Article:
Genetics, Genomics, and Prediction of Winter Squash Fruit Quality
This work describes the application of genomics towards improving fruit quality traits in a winter squash breeding program and elucidating the genetics of squash fruit quality. Phenotypes related to fruit quality can only be assessed at the end of the growing season and are laborious to measure. Squash are demanding in terms of space, which greatly reduces breeding population sizes in the field and in the greenhouse relative to other crops. These constraints motivated an investigation into the use of genomic selection to reduce breeding cycle length and enable earlier selection. Initial work was conducted to determine the prediction accuracy of different modeling approaches for key fruit traits; accuracies were deemed sufficient for deployment for all traits of interest. A selection experiment was then conducted using index selection facilitated by a multi-trait GBLUP model to improve three fruit quality traits: degree Brix, %dry matter, and color value a*. An evaluation of this selection experiment revealed significant genetic gain in all three traits and total index value. To compliment applied breeding work, an RNA-Seq experiment was conducted in several cultivars of varying fruit quality. Gene expression data indicated that differential gene expression may explain some of the observed phenotypic variation, and suggested candidate genes for further investigation.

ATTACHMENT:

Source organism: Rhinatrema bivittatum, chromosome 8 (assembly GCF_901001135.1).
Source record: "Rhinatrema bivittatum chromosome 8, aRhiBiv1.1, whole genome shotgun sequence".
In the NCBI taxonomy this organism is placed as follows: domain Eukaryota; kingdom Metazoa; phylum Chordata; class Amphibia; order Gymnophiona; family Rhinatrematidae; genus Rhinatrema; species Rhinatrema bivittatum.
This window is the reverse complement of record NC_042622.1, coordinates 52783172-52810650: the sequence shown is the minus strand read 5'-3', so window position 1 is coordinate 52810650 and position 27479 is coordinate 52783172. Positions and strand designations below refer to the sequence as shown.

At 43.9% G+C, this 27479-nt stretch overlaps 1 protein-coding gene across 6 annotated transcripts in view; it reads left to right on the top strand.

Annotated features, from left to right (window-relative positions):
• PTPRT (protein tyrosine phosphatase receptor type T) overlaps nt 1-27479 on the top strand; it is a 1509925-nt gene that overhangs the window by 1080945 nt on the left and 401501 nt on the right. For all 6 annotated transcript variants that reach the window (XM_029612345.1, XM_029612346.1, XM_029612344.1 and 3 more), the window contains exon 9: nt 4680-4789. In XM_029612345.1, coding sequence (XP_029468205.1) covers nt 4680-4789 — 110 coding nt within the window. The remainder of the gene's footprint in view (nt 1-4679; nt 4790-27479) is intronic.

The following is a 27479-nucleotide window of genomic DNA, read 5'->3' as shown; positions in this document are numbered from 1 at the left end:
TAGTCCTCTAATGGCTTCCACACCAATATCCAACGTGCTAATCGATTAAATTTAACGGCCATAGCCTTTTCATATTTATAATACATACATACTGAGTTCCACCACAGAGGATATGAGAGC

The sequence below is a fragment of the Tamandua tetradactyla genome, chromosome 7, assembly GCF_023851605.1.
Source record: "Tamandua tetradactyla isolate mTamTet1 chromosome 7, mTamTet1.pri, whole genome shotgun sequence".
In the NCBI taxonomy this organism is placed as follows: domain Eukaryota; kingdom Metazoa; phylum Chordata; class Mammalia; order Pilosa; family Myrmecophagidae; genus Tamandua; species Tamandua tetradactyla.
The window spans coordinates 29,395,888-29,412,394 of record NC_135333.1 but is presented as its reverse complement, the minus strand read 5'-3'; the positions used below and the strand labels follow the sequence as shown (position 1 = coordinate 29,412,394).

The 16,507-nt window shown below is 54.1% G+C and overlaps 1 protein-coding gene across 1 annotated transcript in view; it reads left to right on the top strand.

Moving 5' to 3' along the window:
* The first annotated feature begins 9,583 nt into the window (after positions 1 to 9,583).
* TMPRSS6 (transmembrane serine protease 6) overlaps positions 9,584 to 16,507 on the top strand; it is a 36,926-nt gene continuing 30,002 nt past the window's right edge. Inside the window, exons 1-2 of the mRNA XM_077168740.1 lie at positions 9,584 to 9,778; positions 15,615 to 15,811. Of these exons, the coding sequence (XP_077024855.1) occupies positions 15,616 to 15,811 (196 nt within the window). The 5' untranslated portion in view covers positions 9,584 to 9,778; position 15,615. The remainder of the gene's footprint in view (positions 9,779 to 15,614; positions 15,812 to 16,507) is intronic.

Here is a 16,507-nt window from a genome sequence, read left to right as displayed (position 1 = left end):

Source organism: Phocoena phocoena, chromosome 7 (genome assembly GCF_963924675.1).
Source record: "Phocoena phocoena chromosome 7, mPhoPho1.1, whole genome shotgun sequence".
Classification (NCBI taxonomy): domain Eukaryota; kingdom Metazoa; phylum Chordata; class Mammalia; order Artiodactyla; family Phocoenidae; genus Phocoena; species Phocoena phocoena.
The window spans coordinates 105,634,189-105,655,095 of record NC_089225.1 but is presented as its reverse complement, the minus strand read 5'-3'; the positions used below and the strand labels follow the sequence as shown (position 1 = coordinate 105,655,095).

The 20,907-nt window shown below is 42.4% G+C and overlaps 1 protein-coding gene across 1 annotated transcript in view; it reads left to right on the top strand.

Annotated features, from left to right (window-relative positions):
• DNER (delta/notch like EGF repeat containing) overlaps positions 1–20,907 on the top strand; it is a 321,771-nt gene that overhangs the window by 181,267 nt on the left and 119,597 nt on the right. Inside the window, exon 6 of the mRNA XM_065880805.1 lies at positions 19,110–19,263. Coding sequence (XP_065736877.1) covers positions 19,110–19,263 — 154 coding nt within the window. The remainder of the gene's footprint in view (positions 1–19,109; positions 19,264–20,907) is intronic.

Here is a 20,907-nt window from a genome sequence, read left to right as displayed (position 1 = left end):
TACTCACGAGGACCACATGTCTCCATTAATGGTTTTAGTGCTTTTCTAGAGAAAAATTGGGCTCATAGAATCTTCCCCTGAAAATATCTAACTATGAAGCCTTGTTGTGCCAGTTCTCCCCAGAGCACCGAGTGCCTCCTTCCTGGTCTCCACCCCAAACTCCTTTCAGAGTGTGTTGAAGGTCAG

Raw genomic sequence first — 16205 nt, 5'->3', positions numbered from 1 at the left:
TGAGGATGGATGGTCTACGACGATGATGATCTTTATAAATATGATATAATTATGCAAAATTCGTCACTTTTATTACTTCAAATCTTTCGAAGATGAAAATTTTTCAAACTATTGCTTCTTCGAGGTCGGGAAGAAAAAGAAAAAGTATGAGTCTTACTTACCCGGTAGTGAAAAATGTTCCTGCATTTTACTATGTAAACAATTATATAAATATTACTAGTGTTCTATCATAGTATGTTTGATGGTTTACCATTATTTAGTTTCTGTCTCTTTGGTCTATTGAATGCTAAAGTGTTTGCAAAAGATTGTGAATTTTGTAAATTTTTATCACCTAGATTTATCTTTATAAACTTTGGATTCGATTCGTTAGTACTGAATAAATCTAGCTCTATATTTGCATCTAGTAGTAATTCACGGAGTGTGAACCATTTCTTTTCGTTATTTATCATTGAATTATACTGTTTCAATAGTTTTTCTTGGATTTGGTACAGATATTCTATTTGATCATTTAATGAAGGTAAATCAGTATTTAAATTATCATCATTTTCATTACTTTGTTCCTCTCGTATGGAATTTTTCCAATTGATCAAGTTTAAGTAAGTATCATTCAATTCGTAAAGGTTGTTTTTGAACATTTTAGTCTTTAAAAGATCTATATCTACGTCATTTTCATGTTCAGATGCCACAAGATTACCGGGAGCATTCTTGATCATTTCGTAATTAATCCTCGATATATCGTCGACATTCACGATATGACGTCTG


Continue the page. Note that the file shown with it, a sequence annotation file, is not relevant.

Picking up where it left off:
Genomic selection; Genetics; Molecular biology; Fruit Quality; Mulit-trait selection; Plant Breeding; Plant sciences
Rutkoski, Jessica Elaine; Li, Li
Ph.D., Plant Breeding
Doctor of Philosophy
dissertation or thesis